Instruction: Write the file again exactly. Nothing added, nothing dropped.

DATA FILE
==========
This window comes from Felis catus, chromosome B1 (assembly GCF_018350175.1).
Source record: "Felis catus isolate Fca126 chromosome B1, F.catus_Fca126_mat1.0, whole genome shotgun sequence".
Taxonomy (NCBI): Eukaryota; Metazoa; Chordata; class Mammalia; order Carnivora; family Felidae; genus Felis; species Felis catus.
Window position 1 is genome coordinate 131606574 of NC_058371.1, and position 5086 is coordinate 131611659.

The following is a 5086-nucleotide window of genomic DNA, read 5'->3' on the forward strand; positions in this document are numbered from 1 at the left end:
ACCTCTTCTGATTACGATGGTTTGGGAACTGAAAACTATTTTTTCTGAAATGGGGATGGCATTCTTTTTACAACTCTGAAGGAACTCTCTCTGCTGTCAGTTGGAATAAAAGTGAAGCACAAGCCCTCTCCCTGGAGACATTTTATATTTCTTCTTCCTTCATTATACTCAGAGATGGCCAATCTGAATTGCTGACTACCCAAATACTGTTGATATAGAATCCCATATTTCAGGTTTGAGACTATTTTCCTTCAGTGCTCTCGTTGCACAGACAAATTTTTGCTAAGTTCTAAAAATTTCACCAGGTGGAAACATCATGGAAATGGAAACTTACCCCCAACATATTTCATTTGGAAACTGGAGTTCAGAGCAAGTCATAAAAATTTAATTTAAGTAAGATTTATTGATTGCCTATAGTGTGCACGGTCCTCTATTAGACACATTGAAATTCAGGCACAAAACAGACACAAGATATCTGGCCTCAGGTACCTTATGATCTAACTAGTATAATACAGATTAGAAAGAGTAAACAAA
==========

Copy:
This window comes from Felis catus, chromosome B1 (assembly GCF_018350175.1).
Source record: "Felis catus isolate Fca126 chromosome B1, F.catus_Fca126_mat1.0, whole genome shotgun sequence".
Taxonomy (NCBI): Eukaryota; Metazoa; Chordata; class Mammalia; order Carnivora; family Felidae; genus Felis; species Felis catus.
Window position 1 is genome coordinate 131606574 of NC_058371.1, and position 5086 is coordinate 131611659.

The following is a 5086-nucleotide window of genomic DNA, read 5'->3' on the forward strand; positions in this document are numbered from 1 at the left end:
ACCTCTTCTGATTACGATGGTTTGGGAACTGAAAACTATTTTTTCTGAAATGGGGATGGCATTCTTTTTACAACTCTGAAGGAACTCTCTCTGCTGTCAGTTGGAATAAAAGTGAAGCACAAGCCCTCTCCCTGGAGACATTTTATATTTCTTCTTCCTTCATTATACTCAGAGATGGCCAATCTGAATTGCTGACTACCCAAATACTGTTGATATAGAATCCCATATTTCAGGTTTGAGACTATTTTCCTTCAGTGCTCTCGTTGCACAGACAAATTTTTGCTAAGTTCTAAAAATTTCACCAGGTGGAAACATCATGGAAATGGAAACTTACCCCCAACATATTTCATTTGGAAACTGGAGTTCAGAGCAAGTCATAAAAATTTAATTTAAGTAAGATTTATTGATTGCCTATAGTGTGCACGGTCCTCTATTAGACACATTGAAATTCAGGCACAAAACAGACACAAGATATCTGGCCTCAGGTACCTTATGATCTAACTAGTATAATACAGATTAGAAAGAGTAAACAAA